New Perspectives on Staff Turnover in the IT Field
An average staff turnover rate of 20% combined with fewer people training for the field and growing needs make it necessary for IT firms to figure new ways to retain employees. Previous research has fully explored the issue of satisfaction and commitment. Now, it is time to look for solutions in new areas.
High turnover has been the norm in the IT industry ever since the 1960’s, and foreseeable shortages in the IT workforce in the near future make the matter all the more deserving of attention. Indeed, demand for database and network administrators, computer software and hardware engineers, systems analysts, and so on continues to grow, while student enrollment in IT education programs is declining. Over the years, a large body of research on turnover in the IT industry has produced numerous suggestions of how companies might more effectively retain their employees, but to no significant effect. Janice Lo suggests it is time to look for solutions in new places. Her review and assessment of existing literature on IT staff turnover draws attention to phenomena that should be understood once and for all. It also reveals new directions for research that can build on what has already been proven to uncover more effective ways of reducing the impact of staff turnover on IT firms.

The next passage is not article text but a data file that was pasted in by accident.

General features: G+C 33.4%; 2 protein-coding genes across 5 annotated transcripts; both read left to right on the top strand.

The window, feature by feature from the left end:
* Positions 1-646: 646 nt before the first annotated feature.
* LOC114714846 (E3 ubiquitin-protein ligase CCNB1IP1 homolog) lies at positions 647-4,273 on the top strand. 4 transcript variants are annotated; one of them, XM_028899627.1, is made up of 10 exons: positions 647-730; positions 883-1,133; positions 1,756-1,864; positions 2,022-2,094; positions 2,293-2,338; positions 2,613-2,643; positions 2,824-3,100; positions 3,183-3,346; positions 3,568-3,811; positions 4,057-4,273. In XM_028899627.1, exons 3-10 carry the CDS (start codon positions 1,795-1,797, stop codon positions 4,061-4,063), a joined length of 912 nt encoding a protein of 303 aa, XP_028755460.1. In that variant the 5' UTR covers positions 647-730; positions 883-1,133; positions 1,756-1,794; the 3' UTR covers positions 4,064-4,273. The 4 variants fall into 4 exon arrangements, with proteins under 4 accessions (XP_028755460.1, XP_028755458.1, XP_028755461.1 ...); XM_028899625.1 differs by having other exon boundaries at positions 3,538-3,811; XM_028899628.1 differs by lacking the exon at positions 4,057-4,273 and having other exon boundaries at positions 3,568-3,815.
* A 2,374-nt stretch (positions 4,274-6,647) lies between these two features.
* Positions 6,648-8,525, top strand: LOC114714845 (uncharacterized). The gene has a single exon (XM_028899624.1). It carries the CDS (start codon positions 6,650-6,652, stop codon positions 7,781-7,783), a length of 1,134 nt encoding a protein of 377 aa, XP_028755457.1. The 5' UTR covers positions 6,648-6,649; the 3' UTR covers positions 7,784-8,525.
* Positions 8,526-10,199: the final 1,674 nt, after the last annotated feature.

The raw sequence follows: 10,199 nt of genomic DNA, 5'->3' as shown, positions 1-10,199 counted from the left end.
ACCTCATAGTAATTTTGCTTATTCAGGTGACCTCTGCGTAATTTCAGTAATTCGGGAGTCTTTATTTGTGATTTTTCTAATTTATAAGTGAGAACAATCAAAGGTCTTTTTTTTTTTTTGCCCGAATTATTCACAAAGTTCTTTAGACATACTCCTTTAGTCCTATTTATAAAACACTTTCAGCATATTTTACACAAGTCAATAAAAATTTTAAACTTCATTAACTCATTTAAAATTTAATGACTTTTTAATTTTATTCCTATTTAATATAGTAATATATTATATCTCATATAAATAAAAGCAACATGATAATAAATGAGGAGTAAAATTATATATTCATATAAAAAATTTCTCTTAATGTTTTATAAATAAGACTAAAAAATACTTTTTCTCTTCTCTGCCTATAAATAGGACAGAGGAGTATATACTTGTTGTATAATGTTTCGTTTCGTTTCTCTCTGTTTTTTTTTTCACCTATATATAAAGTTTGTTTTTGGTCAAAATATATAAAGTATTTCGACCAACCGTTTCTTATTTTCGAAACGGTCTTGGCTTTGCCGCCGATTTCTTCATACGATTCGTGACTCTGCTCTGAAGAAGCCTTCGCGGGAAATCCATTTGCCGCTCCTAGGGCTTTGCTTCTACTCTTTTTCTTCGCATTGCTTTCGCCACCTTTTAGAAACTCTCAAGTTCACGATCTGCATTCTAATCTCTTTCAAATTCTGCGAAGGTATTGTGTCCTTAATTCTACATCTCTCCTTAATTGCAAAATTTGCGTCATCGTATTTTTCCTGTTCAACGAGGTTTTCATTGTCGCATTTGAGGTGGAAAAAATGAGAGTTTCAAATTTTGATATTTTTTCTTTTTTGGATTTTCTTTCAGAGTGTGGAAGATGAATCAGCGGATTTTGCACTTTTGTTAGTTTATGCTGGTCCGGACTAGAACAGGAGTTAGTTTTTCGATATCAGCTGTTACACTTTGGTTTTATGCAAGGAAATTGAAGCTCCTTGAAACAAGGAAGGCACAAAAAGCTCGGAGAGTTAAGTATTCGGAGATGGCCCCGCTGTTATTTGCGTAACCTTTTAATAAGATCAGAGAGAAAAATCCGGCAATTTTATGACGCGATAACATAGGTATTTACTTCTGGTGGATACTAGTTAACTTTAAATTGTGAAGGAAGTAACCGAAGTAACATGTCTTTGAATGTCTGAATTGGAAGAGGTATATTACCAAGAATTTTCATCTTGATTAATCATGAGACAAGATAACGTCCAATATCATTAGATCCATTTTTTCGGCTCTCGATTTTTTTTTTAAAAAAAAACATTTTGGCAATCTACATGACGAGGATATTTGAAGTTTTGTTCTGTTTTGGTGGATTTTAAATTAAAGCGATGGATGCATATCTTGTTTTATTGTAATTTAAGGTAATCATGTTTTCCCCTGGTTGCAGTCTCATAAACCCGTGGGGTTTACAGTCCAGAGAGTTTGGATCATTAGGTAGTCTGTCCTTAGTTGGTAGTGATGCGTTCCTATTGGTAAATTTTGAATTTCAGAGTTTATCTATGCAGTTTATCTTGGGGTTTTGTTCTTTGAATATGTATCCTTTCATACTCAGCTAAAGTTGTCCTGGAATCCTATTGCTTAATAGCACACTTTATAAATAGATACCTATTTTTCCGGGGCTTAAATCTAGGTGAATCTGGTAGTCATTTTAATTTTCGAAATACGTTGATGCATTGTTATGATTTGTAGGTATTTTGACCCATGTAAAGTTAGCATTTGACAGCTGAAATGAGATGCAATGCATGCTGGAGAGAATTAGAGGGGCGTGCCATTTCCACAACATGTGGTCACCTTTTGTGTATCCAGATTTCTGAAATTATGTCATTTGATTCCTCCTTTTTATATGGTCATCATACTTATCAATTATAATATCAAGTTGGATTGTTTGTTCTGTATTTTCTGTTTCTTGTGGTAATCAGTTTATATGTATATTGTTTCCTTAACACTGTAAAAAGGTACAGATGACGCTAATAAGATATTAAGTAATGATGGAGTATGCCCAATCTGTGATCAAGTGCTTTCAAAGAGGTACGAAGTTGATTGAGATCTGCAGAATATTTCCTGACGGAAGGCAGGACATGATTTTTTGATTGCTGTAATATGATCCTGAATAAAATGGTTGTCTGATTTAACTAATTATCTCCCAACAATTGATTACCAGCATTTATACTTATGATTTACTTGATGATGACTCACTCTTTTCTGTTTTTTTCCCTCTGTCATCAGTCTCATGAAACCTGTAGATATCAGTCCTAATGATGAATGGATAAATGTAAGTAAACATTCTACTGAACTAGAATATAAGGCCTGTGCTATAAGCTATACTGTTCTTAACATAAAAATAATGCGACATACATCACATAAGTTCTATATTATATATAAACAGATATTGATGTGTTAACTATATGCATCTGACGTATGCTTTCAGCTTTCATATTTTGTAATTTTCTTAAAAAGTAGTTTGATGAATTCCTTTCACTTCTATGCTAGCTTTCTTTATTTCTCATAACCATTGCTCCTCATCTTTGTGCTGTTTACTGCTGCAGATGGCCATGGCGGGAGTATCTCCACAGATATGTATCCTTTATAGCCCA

What we know about IT staff turnover
Janice Lo’s review of the IT staff turnover literature highlights a number of well-documented job factors that should by now be common knowledge. Extensive research shows that IT professionals’ decisions to stay with their firms or go elsewhere are directly related to job satisfaction and commitment. The greater people’s satisfaction with their jobs and emotional commitment to their companies, the more likely they are to stay with their firms. In addition, people are less likely to leave when the job market seems tough or they are approaching retirement. “Job-related factors are probably the most frequently examined factors in studies of IT turnover,” says Janice Lo. Research has accurately identified individual and organizational factors that impact turnover among IT professionals, many of which have proven consistent across national borders. Attributes including autonomy, task significance, and good pay have a positive impact on job satisfaction and thus employee retention, whereas exhaustion and work overload have a negative impact on satisfaction, thus increases turnover intentions. This insight remains relevant, but putting it simply, Janice Lo says, “There is no real need to study these factors any further.”
Turnover also creates openings to hire other employees who can bring in new ideas and ways of thinking
New question: how can IT firms better absorb turnover?